Eva Longoria is a busy woman as of late. The actress, producer and director has her hand in about as many projects as there are stars on the Hollywood Walk of Fame.
Her most recent project, La Guerra Civil (The Civil War) is the retelling of the legendary boxing match between Julio César Chávez and Oscar De La Hoya. The match had tremendous cultural significance when it took place in June of 1996. Today in 2022, its magnitude is still being felt.
The Cultural Civil War
To put things in context let’s set the stage of what the boxing world looked like in 1996. As George Lopez says in the documentary, “Boxing is opera for Latinos.” So deeply rooted in the culture is boxing that it transcends the sporting world and enters the Mexican lifestyle.
At the time, Julio César Chávez was one of the most prominent fighters in boxing. As far as the world of boxing was concerned, he was the man. Born in Mexico Chávez began boxing at the professional level at the age of 17. From 1980-2005 he became a multiple-time World Champion in three weight divisions. This is all to say, he was a formidable force that was not to be reckoned with. Before walking into the ring with De La Hoya in 1996 his record was an astonishing 96–1–1.
De La Hoya was an up and coming boxer who is a second generation Mexican-American. When Oscar took on Chávez he had world titles in two divisions and was undefeated. De La Hoya had brought home an Olympic Gold Medal in the 1992 Olympics and was renowned for holding up both the American and Mexican flags when he won in Barcelona. He was embraced and loved by the Mexican community, both in Mexico and in America. That is until he took on Chávez.
“What I do remember about that fight was how it divided my household,” says Eva Longoria. Her’s wasn’t the only one either. That was common throughout Mexican-American households in 1996. You were either Team Chávez or Team De La Hoya. Longoria was Team De La Hoya all the way, she was afterall friends with Oscar.
“I’ve known Oscar 25 years and he said he came to me and he said, ‘Hey, it’s the 25th anniversary of this fight. I want you to direct the doc[umentary],’” Longoria recalls the story of when she was first approached about the project. “ I was like, ‘Oh God, no. Like a boxing doc? Like with statistics and jabs and punches? No. No. No,” she says. But what did interest Longoria was the cultural divide that the fight caused. Longoria was curious enough to answer the question of ‘What is Mexican enough’?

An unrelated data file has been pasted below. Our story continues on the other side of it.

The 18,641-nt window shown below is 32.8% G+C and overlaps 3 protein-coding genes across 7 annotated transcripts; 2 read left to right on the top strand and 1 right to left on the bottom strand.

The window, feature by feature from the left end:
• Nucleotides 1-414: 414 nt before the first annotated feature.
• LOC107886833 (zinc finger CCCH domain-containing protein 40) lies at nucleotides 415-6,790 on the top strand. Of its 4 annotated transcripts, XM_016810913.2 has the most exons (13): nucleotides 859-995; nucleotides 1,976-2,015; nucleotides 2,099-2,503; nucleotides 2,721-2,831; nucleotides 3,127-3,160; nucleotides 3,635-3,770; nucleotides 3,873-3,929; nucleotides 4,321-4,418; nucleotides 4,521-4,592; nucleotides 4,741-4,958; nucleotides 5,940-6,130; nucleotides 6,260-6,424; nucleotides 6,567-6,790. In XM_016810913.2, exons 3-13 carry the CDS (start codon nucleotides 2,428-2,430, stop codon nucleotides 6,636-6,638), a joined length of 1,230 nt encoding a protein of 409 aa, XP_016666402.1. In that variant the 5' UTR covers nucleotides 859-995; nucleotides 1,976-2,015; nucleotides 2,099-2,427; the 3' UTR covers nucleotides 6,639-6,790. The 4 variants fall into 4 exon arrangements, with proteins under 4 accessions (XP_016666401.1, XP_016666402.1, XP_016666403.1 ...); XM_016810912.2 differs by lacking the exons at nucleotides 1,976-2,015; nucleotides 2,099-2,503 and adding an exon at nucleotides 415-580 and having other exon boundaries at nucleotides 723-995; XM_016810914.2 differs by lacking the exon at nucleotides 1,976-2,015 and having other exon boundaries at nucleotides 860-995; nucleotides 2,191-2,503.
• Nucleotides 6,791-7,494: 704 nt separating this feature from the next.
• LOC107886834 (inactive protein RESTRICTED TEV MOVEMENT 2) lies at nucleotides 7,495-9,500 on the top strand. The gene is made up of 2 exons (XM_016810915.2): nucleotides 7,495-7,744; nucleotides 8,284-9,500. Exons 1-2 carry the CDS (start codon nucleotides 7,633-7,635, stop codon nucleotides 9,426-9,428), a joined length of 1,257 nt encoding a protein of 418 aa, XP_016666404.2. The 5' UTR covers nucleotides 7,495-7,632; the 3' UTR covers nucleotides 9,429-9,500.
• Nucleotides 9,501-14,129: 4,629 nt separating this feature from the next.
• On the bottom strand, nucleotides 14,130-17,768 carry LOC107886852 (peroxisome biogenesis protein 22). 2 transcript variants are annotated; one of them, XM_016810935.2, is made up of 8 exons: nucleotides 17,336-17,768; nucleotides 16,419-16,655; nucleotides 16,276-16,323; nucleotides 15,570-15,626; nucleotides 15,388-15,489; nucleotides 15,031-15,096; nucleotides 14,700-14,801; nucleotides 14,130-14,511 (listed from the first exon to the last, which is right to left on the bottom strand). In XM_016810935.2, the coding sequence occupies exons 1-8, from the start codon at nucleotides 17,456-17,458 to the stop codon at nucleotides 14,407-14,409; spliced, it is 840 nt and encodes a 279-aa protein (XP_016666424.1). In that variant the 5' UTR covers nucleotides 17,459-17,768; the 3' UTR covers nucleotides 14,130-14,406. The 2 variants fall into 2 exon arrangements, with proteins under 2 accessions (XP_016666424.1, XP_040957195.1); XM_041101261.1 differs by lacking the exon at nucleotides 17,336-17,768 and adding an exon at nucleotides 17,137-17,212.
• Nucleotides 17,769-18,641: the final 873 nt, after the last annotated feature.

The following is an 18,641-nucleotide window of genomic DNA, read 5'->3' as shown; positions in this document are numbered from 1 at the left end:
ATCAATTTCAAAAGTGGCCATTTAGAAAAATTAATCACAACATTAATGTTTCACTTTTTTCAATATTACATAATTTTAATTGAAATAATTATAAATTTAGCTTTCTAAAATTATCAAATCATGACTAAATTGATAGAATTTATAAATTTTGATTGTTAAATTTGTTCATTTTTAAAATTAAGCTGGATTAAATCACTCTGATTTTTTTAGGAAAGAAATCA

“So I go, that would be interesting to explore because I think it’s something our community still faces,” she says. “Sometimes we focus way more on our differences when we have way more similarities,” says Longoria. “We have bigger fights to fight outside of the ring where we need our aggregation of power to have access to voting, or access to healthcare or access to equal education,” she says. It was through that lens that Longoria took on the project, her first ever full length documentary.
“I want to explore this because navigating the identity of being Mexican-American was something that I knew I had experienced, something I had lived. We straddle the ‘hyphen’ of what it means to be Mexican-American.” Longoria continues, “People always go, ‘Oh, you’re half Mexican and half American?’ And I go ‘No. I am 100% Mexican and 100% American at the same time. Two things can be true.”
Two of a Kind
Oscar gave his blessing and Longoria was off and running telling the story of the fight and the division it caused. While Longoria and De La Hoya have been friends for over 25 years, that was not the case for Julio César Chávez. “ I didn’t know Julio before this. And so, for me, it was, it was lovely to get to know him. He’s so charismatic and he’s so charming and he’s a truth-teller. He’s a very reliable narrator. He doesn’t have revisionist history.” She continues, “They both were very open and very honest about that time in their lives and I think looking back at it now they’re able to have a little less pain about it.”
What has changed is the relationship between the two iconic boxers. The one time rivals have a new dynamic outside the ring and that too is seen in La Guerra Civil.
“They’re lifelong friends now. But it took a good ten years, Julio says, for him to give Oscar the props.”
A Cultural Shift
Also deserving of props is Longoria herself. Her film about two Mexican boxers at their prime was directed by a “Chicana” and had the honor of opening the 2022 Sundance Film Festival. That is an enormous accomplishment in and of itself. “There is a shift there,” says Longoria. And folks, she is not wrong.
La Guerra Civil will be released by DAZN later this year.